In the final minutes of their lives, Columbia's astronauts were cheerful, at times lighthearted.
They helped one another in the cockpit, collecting empty drink bags and putting on their spacesuit gloves. The two women mugged for the camera. They remarked on the blast-furnace heat outside _ mere minutes before the superheated gases were about to penetrate the left wing and lead to their deaths.
The video cassette shown on NASA TV on Friday was found three weeks ago in East Texas. Among the more than 250 videos aboard Columbia _ most of them to document scientific experiments _ it was the only one recovered that had any recording left.
"Looks like a blast furnace," commander Rick Husband says, referring to the bright flashes outside the cockpit windows as Columbia re-entered the atmosphere above the Pacific on Feb. 1.
"Yep, we're getting some G's (gravity)," replies his co-pilot, William McCool. "Let go of the card and it falls."
"All right, we're at 100th of a G," Husband notes. McCool observes how bright it is outside and calls it amazing.
"Yeah, you definitely don't want to be outside now," Husband adds.
Says Laurel Clark, seated behind them: "What, like we did before?" drawing a big laugh.
The tape ends a minute later _ and a full four minutes before the first sign of trouble. The camera almost certainly continued recording. But the rest of the tape was destroyed in the accident, leaving only the initial 13 minutes of tape to be recovered from the reel, said astronaut Scott Altman. He was commander of Columbia's previous mission, a year earlier, and is also part of NASA's investigation team.
The small digital camera was mounted at the front of the cockpit, to the right of McCool, who then handed it to Clark. She aimed it at Kalpana Chawla, the flight engineer seated next to her, and asked: "Can you look at the camera for a second? Look at me." Chawla waves at the camera. Clark turns the camera around and smiles into it.
As Columbia started its descent through the atmosphere, Clark pointed the camera at the overhead window to show the bright orange and yellow flashes from the superheated gases surrounding the spaceship as it streaked toward a landing in Florida, where all of their families waited.
The spaceship broke apart 38 miles above Texas, 16 minutes shy of touchdown. The accident investigation board suspects a break in the left wing let in the scorching air and led to the destruction of Columbia and the deaths of all seven astronauts. Investigators are trying to figure out what caused the breach.
Three of the astronauts were seated in the lower deck and are not on the tape: Michael Anderson, David Brown and Ilan Ramon, who became the first Israeli in space with Columbia's launch on Jan. 16.
The tape was discovered five days after the disaster, on Feb. 6 near Palestine in East Texas. It was found on the ground, out in the open. It reveals nothing helpful to the investigation, NASA officials say.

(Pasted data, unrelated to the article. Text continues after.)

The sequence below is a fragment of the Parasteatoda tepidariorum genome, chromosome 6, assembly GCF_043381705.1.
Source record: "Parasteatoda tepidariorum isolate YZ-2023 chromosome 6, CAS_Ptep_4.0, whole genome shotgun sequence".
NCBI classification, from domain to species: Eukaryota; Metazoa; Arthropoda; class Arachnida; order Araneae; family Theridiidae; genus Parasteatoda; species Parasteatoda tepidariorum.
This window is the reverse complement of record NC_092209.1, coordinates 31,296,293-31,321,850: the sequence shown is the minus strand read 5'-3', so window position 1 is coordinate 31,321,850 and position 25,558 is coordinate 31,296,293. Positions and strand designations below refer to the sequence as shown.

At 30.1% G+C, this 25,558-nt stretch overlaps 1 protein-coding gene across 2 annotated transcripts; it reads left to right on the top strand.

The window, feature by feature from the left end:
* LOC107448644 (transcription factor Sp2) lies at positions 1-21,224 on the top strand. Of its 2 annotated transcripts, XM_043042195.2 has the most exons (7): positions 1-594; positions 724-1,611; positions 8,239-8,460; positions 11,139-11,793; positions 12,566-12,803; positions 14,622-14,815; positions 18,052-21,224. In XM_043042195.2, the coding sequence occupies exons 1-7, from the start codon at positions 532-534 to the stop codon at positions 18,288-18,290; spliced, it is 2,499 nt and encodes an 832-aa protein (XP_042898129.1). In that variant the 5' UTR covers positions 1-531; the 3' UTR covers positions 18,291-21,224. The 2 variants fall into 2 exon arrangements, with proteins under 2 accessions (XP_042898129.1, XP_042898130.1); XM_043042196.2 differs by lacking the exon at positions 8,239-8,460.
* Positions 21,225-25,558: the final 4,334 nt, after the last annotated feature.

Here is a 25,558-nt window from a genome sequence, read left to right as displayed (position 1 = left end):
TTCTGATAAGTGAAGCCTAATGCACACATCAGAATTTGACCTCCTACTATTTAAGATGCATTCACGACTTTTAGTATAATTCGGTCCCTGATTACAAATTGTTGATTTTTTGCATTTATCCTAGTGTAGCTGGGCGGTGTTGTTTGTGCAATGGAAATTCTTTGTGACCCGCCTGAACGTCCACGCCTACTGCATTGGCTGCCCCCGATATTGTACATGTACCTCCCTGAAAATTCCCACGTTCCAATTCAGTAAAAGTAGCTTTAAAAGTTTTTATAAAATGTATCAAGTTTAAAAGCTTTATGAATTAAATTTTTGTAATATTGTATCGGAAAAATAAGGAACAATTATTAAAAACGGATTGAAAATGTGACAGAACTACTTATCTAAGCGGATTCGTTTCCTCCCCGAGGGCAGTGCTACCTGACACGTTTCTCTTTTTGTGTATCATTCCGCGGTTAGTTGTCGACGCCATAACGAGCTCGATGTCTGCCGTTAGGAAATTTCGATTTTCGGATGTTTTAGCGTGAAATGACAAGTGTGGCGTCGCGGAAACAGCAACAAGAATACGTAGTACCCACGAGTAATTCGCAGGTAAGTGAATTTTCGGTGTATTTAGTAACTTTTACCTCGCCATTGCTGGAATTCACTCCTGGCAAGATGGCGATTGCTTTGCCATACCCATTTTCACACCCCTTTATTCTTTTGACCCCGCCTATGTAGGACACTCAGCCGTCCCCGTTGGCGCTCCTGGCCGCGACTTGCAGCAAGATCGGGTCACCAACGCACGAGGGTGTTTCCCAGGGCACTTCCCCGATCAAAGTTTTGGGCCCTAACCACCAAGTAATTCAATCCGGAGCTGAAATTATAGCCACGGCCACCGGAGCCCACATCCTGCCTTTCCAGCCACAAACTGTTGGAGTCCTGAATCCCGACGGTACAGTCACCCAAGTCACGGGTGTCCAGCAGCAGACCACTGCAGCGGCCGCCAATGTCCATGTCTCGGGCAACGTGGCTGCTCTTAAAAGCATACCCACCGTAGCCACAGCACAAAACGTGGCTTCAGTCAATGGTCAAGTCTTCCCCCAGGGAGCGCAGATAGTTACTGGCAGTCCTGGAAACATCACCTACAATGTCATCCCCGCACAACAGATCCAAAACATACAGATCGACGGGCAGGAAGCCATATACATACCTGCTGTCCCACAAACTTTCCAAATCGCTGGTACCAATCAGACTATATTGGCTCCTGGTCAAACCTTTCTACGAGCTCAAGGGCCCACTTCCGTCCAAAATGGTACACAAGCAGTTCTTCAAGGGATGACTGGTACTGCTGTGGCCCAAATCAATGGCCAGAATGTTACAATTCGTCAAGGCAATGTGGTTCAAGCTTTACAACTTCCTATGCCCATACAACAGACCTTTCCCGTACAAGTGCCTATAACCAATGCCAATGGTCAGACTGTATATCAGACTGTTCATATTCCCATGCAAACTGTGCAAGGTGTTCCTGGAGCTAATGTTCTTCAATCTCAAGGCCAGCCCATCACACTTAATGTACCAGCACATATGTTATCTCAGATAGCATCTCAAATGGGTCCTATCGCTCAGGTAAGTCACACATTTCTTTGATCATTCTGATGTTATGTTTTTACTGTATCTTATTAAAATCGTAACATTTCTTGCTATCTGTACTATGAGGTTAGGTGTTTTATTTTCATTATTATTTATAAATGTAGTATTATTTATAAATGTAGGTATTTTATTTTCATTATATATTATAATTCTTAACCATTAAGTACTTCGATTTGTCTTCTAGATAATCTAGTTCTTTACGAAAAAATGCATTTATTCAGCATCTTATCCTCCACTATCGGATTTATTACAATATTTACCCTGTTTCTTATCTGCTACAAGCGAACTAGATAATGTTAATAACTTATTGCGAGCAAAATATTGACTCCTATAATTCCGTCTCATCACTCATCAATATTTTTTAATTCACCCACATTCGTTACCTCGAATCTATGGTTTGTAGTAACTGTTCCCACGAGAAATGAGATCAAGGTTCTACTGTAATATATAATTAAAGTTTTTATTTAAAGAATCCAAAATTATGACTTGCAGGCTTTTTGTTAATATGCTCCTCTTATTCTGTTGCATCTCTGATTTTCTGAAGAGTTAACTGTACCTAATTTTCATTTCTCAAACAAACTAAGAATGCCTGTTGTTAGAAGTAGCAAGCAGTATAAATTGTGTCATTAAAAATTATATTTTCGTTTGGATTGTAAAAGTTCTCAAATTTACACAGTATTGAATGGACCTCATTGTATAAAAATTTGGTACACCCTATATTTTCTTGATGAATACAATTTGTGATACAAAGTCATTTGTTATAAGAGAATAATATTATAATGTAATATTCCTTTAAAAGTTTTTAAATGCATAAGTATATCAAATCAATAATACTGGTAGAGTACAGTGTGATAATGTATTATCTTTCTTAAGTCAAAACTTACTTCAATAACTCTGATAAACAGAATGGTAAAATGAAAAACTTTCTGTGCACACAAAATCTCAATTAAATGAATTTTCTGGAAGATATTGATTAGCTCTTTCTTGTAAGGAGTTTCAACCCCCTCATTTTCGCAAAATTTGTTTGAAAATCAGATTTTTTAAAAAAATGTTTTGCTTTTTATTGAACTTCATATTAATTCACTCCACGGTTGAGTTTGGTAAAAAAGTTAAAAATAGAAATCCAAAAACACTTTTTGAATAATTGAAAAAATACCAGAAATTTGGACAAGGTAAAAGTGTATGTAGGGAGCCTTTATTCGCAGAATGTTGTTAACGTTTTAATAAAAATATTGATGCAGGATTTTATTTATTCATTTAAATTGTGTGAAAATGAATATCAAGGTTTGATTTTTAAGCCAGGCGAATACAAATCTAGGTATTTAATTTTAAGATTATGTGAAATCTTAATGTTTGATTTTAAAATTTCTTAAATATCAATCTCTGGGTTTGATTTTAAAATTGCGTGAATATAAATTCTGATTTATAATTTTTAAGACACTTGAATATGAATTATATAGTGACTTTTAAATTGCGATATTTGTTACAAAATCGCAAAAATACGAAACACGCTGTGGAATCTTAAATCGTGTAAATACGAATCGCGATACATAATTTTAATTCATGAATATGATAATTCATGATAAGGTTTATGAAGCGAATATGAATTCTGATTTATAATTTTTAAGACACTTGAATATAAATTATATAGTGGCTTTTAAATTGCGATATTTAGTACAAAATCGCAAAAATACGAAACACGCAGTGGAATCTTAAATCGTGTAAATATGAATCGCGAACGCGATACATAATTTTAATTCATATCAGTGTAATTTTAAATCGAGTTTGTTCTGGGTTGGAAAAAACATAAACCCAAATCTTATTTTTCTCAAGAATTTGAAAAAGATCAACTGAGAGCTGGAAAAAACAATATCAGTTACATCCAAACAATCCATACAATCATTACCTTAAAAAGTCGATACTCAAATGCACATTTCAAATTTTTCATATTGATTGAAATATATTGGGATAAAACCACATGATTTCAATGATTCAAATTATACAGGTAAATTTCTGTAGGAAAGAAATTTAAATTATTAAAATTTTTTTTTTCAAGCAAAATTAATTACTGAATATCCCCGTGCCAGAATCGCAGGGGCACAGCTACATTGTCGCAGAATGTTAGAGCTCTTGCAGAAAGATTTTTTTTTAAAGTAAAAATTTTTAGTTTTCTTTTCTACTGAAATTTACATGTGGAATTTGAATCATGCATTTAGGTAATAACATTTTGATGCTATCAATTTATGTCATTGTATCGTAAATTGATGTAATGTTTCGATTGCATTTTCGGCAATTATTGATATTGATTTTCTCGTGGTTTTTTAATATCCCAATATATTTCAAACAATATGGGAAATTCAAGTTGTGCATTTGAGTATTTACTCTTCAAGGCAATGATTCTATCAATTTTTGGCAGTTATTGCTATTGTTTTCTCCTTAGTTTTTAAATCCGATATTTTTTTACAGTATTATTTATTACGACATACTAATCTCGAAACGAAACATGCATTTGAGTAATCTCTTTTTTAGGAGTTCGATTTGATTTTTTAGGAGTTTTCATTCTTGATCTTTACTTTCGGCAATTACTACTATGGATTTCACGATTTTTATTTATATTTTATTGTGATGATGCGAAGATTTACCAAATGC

The space agency acknowledged the existence of the tape Tuesday but put off broadcasting it until Friday, to make sure the astronauts' families could see it first. Through a public relations firm, two of the widows declined to comment on the video; other relatives could not be reached.
The tape has a decided home video quality to it, with the camera wobbly and pointed at times at the cockpit ceiling.
Husband, a 45-year-old Air Force colonel and second-time space flier, is seen sipping from drink pouches and, along with McCool, putting on gloves. Everyone is in a bright orange flight suit, with a helmet on but the visor up.
Husband explains the bright images outside as Columbia zooms down through the atmosphere and gently reminds his crew to put on their gloves and check their suit pressures.
The images, portraying a businesslike routine, yet eerie in retrospect, show flight-deck activity beginning around 8:35 a.m. EST as Columbia soared 500,000 feet above the south-central Pacific Ocean. It continues until 8:48 a.m., when the shuttle was over the eastern Pacific, southwest of San Francisco, at an altitude of about 250,000 feet.
Four minutes after that the first signs of overheating appear. Another seven minutes later, Mission Control loses contact.
And 32 seconds after that, all communication ends as the spaceship shatters over Texas.
Columbia was traveling 18 times the speed of sound when it came apart. The fact that any video was preserved is "remarkable," said Charles Figley, director of the Traumatology Institute at Florida State University.
"Some might view it as a miracle," Figley said. "Suddenly here is a postcard of these men and women." He added that the video should provide additional peace of mind for the astronauts' families, because it shows them happy and doing what they loved.
Dr. Edward Rynearson, a psychiatrist at Virginia Mason Medical Center in Seattle, agrees that because the images are positive, they should provide some solace.
"It's not towers collapsing or blood on the sidewalk and yellow crime scene tape," Rynearson said. "I don't think the images will be directly associated with the way they died."
It is evident by the video that none of the astronauts had a clue about what lay ahead. Earlier this week, NASA officials said Husband was notified about the tank debris that smacked into the left wing barely a minute after liftoff along with the results of an analysis concluding damage to the thermal tiles posed no safety threat.
He was said to be satisfied with the results.
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